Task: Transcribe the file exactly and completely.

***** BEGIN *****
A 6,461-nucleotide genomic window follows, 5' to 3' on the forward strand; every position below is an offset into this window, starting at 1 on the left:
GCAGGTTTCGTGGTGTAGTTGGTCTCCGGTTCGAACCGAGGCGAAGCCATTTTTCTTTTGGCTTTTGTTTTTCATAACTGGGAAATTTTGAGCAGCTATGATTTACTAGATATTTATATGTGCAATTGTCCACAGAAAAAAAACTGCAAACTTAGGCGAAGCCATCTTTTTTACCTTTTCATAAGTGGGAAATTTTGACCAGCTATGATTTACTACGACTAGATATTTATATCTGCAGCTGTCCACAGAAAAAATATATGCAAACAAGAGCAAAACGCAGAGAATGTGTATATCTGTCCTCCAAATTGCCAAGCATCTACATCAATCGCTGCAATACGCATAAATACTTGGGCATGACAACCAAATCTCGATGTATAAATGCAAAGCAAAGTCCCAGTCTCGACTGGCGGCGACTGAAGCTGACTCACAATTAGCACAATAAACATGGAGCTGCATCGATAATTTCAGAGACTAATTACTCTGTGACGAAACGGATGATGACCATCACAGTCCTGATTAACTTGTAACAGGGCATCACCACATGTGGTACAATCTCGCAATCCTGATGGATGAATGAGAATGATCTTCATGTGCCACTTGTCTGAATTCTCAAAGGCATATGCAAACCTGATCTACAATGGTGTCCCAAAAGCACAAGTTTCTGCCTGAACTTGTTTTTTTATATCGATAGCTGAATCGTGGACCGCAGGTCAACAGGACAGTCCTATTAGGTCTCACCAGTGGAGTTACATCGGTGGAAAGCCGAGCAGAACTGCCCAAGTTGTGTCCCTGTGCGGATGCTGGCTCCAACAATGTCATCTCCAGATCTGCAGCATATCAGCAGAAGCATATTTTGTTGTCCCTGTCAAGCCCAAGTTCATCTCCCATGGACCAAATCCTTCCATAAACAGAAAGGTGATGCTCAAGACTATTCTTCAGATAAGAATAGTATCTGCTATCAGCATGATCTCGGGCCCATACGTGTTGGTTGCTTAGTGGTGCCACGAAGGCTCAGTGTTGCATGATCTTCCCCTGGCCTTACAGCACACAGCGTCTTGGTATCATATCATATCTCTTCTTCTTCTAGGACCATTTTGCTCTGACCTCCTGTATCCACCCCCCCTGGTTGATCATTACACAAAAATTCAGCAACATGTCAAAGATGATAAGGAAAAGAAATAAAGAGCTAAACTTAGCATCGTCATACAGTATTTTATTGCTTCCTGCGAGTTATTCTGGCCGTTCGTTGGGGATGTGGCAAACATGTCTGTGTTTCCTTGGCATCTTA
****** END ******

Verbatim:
A 6,461-nucleotide genomic window follows, 5' to 3' on the forward strand; every position below is an offset into this window, starting at 1 on the left:
GCAGGTTTCGTGGTGTAGTTGGTCTCCGGTTCGAACCGAGGCGAAGCCATTTTTCTTTTGGCTTTTGTTTTTCATAACTGGGAAATTTTGAGCAGCTATGATTTACTAGATATTTATATGTGCAATTGTCCACAGAAAAAAAACTGCAAACTTAGGCGAAGCCATCTTTTTTACCTTTTCATAAGTGGGAAATTTTGACCAGCTATGATTTACTACGACTAGATATTTATATCTGCAGCTGTCCACAGAAAAAATATATGCAAACAAGAGCAAAACGCAGAGAATGTGTATATCTGTCCTCCAAATTGCCAAGCATCTACATCAATCGCTGCAATACGCATAAATACTTGGGCATGACAACCAAATCTCGATGTATAAATGCAAAGCAAAGTCCCAGTCTCGACTGGCGGCGACTGAAGCTGACTCACAATTAGCACAATAAACATGGAGCTGCATCGATAATTTCAGAGACTAATTACTCTGTGACGAAACGGATGATGACCATCACAGTCCTGATTAACTTGTAACAGGGCATCACCACATGTGGTACAATCTCGCAATCCTGATGGATGAATGAGAATGATCTTCATGTGCCACTTGTCTGAATTCTCAAAGGCATATGCAAACCTGATCTACAATGGTGTCCCAAAAGCACAAGTTTCTGCCTGAACTTGTTTTTTTATATCGATAGCTGAATCGTGGACCGCAGGTCAACAGGACAGTCCTATTAGGTCTCACCAGTGGAGTTACATCGGTGGAAAGCCGAGCAGAACTGCCCAAGTTGTGTCCCTGTGCGGATGCTGGCTCCAACAATGTCATCTCCAGATCTGCAGCATATCAGCAGAAGCATATTTTGTTGTCCCTGTCAAGCCCAAGTTCATCTCCCATGGACCAAATCCTTCCATAAACAGAAAGGTGATGCTCAAGACTATTCTTCAGATAAGAATAGTATCTGCTATCAGCATGATCTCGGGCCCATACGTGTTGGTTGCTTAGTGGTGCCACGAAGGCTCAGTGTTGCATGATCTTCCCCTGGCCTTACAGCACACAGCGTCTTGGTATCATATCATATCTCTTCTTCTTCTAGGACCATTTTGCTCTGACCTCCTGTATCCACCCCCCCTGGTTGATCATTACACAAAAATTCAGCAACATGTCAAAGATGATAAGGAAAAGAAATAAAGAGCTAAACTTAGCATCGTCATACAGTATTTTATTGCTTCCTGCGAGTTATTCTGGCCGTTCGTTGGGGATGTGGCAAACATGTCTGTGTTTCCTTGGCATCTTA